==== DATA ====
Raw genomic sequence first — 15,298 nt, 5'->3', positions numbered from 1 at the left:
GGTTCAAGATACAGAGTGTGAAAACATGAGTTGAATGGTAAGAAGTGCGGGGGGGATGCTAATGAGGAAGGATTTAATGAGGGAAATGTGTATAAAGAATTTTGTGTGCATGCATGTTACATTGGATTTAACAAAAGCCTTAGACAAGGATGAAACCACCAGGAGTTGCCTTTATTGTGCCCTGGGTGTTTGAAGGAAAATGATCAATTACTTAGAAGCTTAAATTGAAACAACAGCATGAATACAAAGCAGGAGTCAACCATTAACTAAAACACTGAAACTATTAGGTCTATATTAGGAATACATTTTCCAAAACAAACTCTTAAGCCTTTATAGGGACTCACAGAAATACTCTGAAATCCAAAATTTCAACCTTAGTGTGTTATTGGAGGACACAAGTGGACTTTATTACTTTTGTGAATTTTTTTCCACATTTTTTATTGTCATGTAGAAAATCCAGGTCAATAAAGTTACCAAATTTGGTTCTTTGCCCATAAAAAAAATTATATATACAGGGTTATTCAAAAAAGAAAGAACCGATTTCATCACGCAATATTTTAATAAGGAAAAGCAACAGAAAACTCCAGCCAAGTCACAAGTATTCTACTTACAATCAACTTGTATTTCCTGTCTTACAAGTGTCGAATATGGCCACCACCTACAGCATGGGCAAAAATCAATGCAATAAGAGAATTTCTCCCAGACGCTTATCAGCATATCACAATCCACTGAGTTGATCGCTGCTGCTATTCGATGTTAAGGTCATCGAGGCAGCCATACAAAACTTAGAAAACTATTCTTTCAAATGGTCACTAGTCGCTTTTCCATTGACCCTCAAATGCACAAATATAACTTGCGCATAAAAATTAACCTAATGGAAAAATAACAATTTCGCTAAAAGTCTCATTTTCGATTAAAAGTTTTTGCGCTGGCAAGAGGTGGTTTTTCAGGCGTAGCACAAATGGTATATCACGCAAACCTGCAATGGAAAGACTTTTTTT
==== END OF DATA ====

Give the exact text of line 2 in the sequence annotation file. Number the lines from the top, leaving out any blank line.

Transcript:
GGTTCAAGATACAGAGTGTGAAAACATGAGTTGAATGGTAAGAAGTGCGGGGGGGATGCTAATGAGGAAGGATTTAATGAGGGAAATGTGTATAAAGAATTTTGTGTGCATGCATGTTACATTGGATTTAACAAAAGCCTTAGACAAGGATGAAACCACCAGGAGTTGCCTTTATTGTGCCCTGGGTGTTTGAAGGAAAATGATCAATTACTTAGAAGCTTAAATTGAAACAACAGCATGAATACAAAGCAGGAGTCAACCATTAACTAAAACACTGAAACTATTAGGTCTATATTAGGAATACATTTTCCAAAACAAACTCTTAAGCCTTTATAGGGACTCACAGAAATACTCTGAAATCCAAAATTTCAACCTTAGTGTGTTATTGGAGGACACAAGTGGACTTTATTACTTTTGTGAATTTTTTTCCACATTTTTTATTGTCATGTAGAAAATCCAGGTCAATAAAGTTACCAAATTTGGTTCTTTGCCCATAAAAAAAATTATATATACAGGGTTATTCAAAAAAGAAAGAACCGATTTCATCACGCAATATTTTAATAAGGAAAAGCAACAGAAAACTCCAGCCAAGTCACAAGTATTCTACTTACAATCAACTTGTATTTCCTGTCTTACAAGTGTCGAATATGGCCACCACCTACAGCATGGGCAAAAATCAATGCAATAAGAGAATTTCTCCCAGACGCTTATCAGCATATCACAATCCACTGAGTTGATCGCTGCTGCTATTCGATGTTAAGGTCATCGAGGCAGCCATACAAAACTTAGAAAACTATTCTTTCAAATGGTCACTAGTCGCTTTTCCATTGACCCTCAAATGCACAAATATAACTTGCGCATAAAAATTAACCTAATGGAAAAATAACAATTTCGCTAAAAGTCTCATTTTCGATTAAAAGTTTTTGCGCTGGCAAGAGGTGGTTTTTCAGGCGTAGCACAAATGGTATATCACGCAAACCTGCAATGGAAAGACTTTTTTT